As Star columnist Chantal Hébert said on the National on February 23, 2022:

If we had a Parliament that had proportional representation, and if some of those voices, as much as many will dislike them, were represented in the House, … it would be healthier to have them in the House than to have them on the outside.

Just days ago, David Herle, former federal and Ontario Liberal Party campaign manager and host of the Herle Burly podcast concluded: 

I hate proportional representation. And I think this is pushing us inevitably towards proportional representation. You can’t give majority governments to people with 30% of the vote. It’s not legitimate.


As the NDP’s Democratic Reform Critic, Daniel Blaikie, explained just months before the convoy, speaking of the rise of the far right:

Our democratic system is about how we mediate conflicts.

We’re not going to beat people by trying to force them into silence. And part of the strength of their movement and part of why it’s gaining the momentum is the sense of not having a way to express themselves, of not being heard…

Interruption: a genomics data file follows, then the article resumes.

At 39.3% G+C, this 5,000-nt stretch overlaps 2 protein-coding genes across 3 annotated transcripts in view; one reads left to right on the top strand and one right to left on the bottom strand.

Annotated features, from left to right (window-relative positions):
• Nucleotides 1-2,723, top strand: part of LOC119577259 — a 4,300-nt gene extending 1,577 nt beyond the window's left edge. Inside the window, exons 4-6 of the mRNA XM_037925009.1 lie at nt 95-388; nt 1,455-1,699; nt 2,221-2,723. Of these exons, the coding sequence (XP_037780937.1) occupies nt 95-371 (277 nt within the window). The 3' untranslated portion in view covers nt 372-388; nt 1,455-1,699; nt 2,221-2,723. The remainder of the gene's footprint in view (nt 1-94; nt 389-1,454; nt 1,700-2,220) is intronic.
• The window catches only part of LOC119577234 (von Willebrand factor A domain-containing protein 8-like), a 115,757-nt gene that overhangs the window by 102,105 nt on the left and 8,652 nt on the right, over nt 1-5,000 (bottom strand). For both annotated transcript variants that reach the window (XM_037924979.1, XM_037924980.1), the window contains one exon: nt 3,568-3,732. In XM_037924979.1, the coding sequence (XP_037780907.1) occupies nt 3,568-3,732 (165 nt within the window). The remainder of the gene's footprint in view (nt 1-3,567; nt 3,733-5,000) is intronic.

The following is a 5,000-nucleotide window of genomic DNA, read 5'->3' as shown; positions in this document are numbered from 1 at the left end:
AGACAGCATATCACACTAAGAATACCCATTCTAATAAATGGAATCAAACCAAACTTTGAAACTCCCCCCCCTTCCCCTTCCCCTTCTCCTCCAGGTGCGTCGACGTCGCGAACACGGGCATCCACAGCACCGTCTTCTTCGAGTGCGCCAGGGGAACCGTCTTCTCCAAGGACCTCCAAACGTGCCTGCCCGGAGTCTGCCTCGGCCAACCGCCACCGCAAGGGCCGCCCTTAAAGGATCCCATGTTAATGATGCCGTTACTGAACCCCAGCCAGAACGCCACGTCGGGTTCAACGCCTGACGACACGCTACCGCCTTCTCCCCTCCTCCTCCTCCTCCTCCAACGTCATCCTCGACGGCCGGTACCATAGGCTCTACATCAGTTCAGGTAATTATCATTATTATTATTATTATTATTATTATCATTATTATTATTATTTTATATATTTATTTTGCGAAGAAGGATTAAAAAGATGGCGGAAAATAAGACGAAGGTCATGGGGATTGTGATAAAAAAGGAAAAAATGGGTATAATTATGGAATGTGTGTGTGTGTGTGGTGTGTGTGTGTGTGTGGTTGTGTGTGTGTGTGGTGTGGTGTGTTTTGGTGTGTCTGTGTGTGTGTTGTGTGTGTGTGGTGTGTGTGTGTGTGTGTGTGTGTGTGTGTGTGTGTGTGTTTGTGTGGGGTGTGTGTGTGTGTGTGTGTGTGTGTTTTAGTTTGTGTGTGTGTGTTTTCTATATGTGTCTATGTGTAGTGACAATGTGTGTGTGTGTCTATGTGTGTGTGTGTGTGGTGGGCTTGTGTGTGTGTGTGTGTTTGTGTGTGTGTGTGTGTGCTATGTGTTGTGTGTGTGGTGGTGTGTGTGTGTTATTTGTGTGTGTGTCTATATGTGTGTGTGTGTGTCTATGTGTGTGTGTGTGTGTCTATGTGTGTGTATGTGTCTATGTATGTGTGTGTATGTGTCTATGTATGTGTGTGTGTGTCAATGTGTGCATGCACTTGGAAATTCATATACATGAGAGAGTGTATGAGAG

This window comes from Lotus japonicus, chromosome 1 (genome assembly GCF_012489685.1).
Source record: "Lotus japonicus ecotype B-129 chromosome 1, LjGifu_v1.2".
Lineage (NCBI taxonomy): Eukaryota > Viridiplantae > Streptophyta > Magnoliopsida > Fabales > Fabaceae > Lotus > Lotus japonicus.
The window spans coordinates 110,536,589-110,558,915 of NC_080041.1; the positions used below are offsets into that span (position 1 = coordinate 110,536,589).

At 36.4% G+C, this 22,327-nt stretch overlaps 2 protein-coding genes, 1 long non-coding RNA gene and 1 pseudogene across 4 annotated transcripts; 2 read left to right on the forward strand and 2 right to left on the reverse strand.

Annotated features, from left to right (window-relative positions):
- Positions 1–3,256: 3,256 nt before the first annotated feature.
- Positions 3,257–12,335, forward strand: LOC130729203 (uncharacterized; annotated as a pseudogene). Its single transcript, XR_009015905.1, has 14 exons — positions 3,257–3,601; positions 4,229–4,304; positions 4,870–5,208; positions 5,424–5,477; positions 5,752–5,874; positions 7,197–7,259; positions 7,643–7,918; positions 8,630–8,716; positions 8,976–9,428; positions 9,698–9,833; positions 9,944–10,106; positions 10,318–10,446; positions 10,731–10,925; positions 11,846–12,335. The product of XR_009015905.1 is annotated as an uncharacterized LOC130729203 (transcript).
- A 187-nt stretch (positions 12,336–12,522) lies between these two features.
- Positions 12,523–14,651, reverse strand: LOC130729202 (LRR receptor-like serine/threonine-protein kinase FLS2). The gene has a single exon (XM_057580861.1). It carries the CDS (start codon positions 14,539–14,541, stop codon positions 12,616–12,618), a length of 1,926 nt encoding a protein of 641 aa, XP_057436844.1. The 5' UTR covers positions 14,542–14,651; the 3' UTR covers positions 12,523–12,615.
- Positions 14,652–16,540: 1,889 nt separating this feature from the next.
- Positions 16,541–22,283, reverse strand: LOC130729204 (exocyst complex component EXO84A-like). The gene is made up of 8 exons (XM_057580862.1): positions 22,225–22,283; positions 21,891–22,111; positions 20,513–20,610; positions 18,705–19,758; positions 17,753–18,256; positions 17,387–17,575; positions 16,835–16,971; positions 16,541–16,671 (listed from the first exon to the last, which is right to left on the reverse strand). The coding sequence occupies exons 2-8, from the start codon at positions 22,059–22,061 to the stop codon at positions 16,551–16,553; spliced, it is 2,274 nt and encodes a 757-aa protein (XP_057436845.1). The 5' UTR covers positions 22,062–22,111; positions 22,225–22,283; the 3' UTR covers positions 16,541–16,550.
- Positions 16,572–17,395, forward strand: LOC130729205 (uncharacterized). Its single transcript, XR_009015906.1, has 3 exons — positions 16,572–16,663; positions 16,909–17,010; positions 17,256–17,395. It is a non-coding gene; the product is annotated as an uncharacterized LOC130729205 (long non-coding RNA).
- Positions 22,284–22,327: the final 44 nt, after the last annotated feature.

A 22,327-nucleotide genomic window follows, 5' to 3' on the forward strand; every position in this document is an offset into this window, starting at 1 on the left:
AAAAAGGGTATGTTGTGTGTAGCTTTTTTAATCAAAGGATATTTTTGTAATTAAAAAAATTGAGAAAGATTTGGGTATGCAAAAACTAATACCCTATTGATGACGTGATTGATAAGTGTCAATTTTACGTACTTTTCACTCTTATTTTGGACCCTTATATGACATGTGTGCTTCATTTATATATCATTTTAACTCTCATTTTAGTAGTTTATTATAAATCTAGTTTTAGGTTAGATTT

When there are real differences we need to find a way to mediate them in a peaceful way. Having a better democratic system gives more people the opportunity for their voice to find expression and then to deal with it in a way that is peaceful and where they’ve had some due process.

The best solution and the way we’re going to build stronger communities and a stronger country is by making sure we get the democracy part right first.

On June 22, 2021, all parties with MPs on the Procedure and House Affairs (PROC) committee except the Conservatives voted to study a National Citizens’ Assembly on Electoral Reform.

It’s clear that Canada needs proportional representation.

To advance in this direction, politicians need to set their partisan interests aside and get out of the way. And they need to act quickly.

As EKOS pollster Frank Graves noted just two weeks ago:

I have been studying social cohesion and democracy for longer than I want to remember. At no point have I ever been so concerned about the basic resilience of our public institutions. We may have reached a breaking point.